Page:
America’s Declaration of Independence, the proclamation written by Thomas Jefferson and made by the second American Continental Congress on 4th July 1776 declared the freedom and independence of the 13 colonies from Great Britain.

Since June 24, the Liberty County Vindicator of Liberty County, Texas, a small community newspaper, has been sharing daily excerpts from the declaration in the run up to the 4th July, Independence Day, on Facebook. The first nine such posts of the project went up without incident.

Casey Stinnett, editor of the Vindicator has revealed that part 10 did not go so smoothly.  It appears Facebook’s algorithms have ruled that parts of the US Declaration of Independence are hate speech and removed excerpts of them posted to the platform. This is an automated action and parts of the text apparently violated the site’s policies against hate speech.

Mr. Stinnett said part 10 did not appear. “Instead, The Vindicator received a notice from Facebook saying that the post ‘goes against our standards on hate speech.'”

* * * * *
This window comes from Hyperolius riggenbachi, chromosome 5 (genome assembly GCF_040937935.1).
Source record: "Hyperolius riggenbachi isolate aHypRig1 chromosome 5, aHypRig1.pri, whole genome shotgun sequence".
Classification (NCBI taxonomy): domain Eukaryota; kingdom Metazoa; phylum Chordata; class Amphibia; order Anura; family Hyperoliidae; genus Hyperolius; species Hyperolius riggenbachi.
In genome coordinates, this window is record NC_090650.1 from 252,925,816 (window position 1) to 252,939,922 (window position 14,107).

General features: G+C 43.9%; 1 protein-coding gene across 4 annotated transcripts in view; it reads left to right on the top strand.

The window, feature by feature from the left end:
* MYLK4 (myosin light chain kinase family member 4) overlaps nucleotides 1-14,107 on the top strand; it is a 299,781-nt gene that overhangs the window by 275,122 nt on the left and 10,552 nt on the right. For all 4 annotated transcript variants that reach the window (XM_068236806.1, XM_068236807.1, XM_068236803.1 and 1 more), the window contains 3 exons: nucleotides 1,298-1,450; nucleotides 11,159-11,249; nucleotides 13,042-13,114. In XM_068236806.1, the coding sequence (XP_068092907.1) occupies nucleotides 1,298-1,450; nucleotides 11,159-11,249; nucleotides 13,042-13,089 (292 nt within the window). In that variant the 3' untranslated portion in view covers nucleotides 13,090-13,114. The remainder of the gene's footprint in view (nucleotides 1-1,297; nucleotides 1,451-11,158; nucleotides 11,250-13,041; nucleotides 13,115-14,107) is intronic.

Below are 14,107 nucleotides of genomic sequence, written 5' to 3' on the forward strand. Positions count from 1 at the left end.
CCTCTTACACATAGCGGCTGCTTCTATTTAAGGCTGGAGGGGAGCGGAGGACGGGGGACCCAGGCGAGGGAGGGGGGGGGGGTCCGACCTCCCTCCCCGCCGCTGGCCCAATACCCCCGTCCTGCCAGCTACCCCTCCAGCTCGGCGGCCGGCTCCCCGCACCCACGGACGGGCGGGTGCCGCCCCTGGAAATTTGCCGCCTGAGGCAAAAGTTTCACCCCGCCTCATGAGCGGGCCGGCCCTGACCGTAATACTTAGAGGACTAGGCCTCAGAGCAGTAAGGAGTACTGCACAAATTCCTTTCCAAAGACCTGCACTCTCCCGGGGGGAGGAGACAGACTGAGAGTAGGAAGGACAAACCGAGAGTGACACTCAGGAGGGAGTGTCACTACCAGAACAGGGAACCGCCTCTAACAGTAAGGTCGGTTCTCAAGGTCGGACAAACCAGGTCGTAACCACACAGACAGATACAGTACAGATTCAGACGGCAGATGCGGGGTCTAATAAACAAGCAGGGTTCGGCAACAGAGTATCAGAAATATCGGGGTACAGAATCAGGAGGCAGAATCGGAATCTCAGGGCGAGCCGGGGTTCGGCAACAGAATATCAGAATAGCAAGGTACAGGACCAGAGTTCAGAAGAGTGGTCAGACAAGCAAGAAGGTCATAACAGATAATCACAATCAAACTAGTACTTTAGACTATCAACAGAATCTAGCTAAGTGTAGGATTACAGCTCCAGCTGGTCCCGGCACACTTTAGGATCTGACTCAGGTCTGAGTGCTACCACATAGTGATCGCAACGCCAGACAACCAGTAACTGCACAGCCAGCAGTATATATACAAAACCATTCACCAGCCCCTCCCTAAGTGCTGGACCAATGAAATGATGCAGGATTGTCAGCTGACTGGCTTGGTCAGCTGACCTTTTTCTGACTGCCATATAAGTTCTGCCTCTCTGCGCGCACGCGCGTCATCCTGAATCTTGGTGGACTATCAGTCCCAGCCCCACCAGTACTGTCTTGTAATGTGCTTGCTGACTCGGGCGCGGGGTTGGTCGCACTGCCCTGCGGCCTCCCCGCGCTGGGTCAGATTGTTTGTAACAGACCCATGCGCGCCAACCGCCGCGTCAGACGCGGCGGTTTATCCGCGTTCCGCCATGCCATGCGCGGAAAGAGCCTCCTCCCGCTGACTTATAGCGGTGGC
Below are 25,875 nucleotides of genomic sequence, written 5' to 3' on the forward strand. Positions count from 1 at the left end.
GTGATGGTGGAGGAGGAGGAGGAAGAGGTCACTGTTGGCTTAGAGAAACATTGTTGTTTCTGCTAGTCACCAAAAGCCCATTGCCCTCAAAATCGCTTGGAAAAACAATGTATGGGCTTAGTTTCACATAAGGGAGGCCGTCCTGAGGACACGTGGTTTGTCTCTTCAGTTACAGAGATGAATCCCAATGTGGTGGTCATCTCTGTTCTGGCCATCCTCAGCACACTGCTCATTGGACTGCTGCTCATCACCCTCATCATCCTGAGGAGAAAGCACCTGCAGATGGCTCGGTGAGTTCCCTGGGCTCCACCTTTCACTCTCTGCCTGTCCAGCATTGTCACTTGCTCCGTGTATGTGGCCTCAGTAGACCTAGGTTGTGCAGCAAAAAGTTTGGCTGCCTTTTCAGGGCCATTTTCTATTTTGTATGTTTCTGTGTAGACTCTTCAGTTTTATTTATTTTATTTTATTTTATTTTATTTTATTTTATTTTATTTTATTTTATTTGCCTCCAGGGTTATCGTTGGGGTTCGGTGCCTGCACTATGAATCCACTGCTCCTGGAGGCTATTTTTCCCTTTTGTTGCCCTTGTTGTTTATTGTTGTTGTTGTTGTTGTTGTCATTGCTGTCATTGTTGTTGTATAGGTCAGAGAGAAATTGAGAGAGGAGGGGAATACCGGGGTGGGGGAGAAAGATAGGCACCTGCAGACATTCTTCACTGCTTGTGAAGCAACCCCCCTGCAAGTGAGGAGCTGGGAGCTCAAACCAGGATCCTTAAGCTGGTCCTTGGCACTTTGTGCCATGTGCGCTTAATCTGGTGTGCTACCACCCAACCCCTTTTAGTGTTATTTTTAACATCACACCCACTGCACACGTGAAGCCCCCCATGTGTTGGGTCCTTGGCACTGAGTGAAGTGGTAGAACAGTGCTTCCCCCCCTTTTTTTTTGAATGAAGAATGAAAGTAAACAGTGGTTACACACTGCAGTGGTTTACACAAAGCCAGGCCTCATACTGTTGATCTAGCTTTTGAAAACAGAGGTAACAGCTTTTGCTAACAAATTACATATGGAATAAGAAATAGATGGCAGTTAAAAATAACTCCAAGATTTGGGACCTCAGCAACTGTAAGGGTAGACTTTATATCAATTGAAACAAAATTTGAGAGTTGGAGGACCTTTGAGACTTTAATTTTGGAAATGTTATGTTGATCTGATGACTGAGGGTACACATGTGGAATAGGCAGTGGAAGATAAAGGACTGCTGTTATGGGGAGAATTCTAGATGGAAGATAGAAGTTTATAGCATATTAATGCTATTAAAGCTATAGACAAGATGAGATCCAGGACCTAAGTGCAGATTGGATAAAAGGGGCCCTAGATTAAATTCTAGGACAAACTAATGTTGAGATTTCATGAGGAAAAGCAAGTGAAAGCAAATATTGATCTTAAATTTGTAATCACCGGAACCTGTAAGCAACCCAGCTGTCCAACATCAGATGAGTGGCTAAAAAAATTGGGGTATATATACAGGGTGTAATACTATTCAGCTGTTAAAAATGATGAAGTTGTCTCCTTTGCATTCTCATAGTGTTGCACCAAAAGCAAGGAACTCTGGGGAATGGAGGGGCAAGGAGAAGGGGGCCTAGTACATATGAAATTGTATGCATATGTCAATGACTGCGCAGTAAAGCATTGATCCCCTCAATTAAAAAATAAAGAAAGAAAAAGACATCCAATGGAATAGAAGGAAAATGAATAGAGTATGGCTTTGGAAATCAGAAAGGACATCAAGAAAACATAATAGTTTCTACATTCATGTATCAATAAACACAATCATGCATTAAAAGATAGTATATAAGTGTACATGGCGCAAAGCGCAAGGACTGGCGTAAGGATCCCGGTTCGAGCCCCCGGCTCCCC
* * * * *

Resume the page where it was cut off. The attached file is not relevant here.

The specific post, part 10, contained paragraphs 27 to 31 of the Declaration of Independence, this section of the document outlines the grievances against Great Britain.  The put-upon colonists detail all the irreconcilable differences they have with King George III.

Stinnett says that he cannot be sure which exact grievance ran foul of Facebook’s policy, but he assumes that it’s paragraph 31, which excoriates the King for inciting “domestic insurrections amongst us, and has endeavoured to bring on the inhabitants of our frontiers, the merciless Indian Savages.”

Stinnett added, “Perhaps had Thomas Jefferson written it as ‘Native Americans at a challenging stage of cultural development’ that would have been better.

“Unfortunately, Jefferson, like most British colonists of his day, did not hold an entirely friendly view of Native Americans.”

Mr. Stinnett sent a “feedback message” to Facebook with the hopes of reaching a human being who could then exempt the Declaration of Independence from its hate speech restrictions.

Whilst unhappy about the decision, he reminds readers “that Facebook is a business corporation, not the government, and as such it is allowed to restrict use of its services as long as those restrictions do not violate any laws. Plus, The Vindicator is using Facebook for free, so the newspaper has little grounds for complaint other than the silliness of it.”

The newspaper later confirmed that Facebook had had a change of heart and apologised.

“It looks like we made a mistake and removed something you posted on Facebook that didn’t go against our community standards,” the company told the Vindicator.

“We want to apologise and let you know that we’ve restored your content and removed any blocks on your account related to this incorrect action.”